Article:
Accuracy and precision of CT angiography in a model of carotid artery bifurcation stenosis

James E. Dix, Avery J. Evans, David F. Kallmes, Amy H. Sobel, C. Douglas Phillips

Research output: Contribution to journalArticlepeer-review

70 Scopus citations


PURPOSE: To determine optima) acquisition parameters and measurement techniques for CT angiography of the carotid bifurcation. METHODS: Anatomic phantoms were created in which the diameter of the carotid artery stenoses ranged from 15% to 95%. Initially, we compared the accuracy of stenosis determination obtained by using various values of section collimation and table pitch. Subsequently, applying the combination of collimation and pitch that yielded the greatest longitudinal coverage without degradation in accuracy, we compared the accuracy of measurements performed with various display algorithms, including axial, magnified axial, maximum intensity projection (MIP), and shaded surface display (SSD) images. Last, we determined the effect on accuracy of varying both window and level settings. The standard of reference for all measurements was considered to be caliper measurements made of the models at the time of their construction. RESULTS: CT angiography was highly accurate for determining the percentage of stenosis; the average difference between CT angiographic measurements and the standard of reference was less than 1% for all parameter combinations and measurement techniques. Precision varied among the measurement techniques. Magnified axial images provided more precise measurements than either the MIP or SSD images. Although there was a trend toward improved precision with the use of magnified versus unmagnified axial images and MIP versus SSD images, neither of these comparisons reached statistical significance. Systematic error was produced by changing the level setting from that halfway between the luminal density and vessel wall density. Random error was introduced by using window settings greater than zero. CONCLUSION: CT angiography was highly accurate and precise for determining percentage of stenosis. The highest precision was attained by using magnified axial images with the level halfway between luminal density and vessel wall density and with the window set to zero.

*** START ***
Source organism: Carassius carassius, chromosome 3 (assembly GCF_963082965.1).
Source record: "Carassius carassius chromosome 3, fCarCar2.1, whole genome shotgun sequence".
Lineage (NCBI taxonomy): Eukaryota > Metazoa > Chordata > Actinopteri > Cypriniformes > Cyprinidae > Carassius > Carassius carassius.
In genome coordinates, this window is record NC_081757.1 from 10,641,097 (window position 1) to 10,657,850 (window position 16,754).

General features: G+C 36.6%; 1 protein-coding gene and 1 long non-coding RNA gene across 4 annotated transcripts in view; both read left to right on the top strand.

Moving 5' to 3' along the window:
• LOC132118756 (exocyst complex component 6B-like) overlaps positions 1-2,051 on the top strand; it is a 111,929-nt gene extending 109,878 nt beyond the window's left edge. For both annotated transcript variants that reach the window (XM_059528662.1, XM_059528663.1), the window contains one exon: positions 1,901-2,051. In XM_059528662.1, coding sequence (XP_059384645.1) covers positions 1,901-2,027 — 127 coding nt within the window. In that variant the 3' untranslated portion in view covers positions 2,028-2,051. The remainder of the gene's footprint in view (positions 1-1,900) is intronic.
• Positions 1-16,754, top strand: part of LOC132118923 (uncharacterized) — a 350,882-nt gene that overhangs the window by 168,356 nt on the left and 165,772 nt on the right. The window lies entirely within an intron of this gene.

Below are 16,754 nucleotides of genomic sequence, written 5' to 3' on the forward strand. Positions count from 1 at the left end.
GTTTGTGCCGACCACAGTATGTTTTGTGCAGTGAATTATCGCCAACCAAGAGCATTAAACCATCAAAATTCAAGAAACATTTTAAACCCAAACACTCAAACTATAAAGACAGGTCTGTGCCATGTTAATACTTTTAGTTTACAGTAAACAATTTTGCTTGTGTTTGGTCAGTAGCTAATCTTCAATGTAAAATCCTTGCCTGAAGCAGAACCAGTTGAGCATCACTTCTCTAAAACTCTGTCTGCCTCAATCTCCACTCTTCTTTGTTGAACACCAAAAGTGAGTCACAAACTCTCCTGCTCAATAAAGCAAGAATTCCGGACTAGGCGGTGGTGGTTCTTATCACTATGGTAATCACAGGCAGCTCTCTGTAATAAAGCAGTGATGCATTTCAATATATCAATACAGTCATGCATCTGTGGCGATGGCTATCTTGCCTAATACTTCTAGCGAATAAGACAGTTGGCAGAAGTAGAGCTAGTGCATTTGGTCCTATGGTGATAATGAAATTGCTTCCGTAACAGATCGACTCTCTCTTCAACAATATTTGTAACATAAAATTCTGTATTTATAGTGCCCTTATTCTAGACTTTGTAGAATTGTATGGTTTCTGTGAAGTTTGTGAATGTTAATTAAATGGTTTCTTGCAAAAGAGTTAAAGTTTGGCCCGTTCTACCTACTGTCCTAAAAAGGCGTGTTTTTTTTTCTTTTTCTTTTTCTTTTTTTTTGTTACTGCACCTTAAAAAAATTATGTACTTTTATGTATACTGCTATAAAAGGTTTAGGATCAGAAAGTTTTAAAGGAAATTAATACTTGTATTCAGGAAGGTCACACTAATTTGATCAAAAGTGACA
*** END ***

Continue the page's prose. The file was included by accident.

Original languageEnglish (US)
Pages (from-to)409-415
Number of pages7
JournalAmerican Journal of Neuroradiology
Issue number3
StatePublished - Mar 1997


  • Arteries, computed tomography
  • Arteries, stenosis and occlusion
  • Computed tomography, three-dimensional

ASJC Scopus subject areas

  • Radiology Nuclear Medicine and imaging
  • Clinical Neurology


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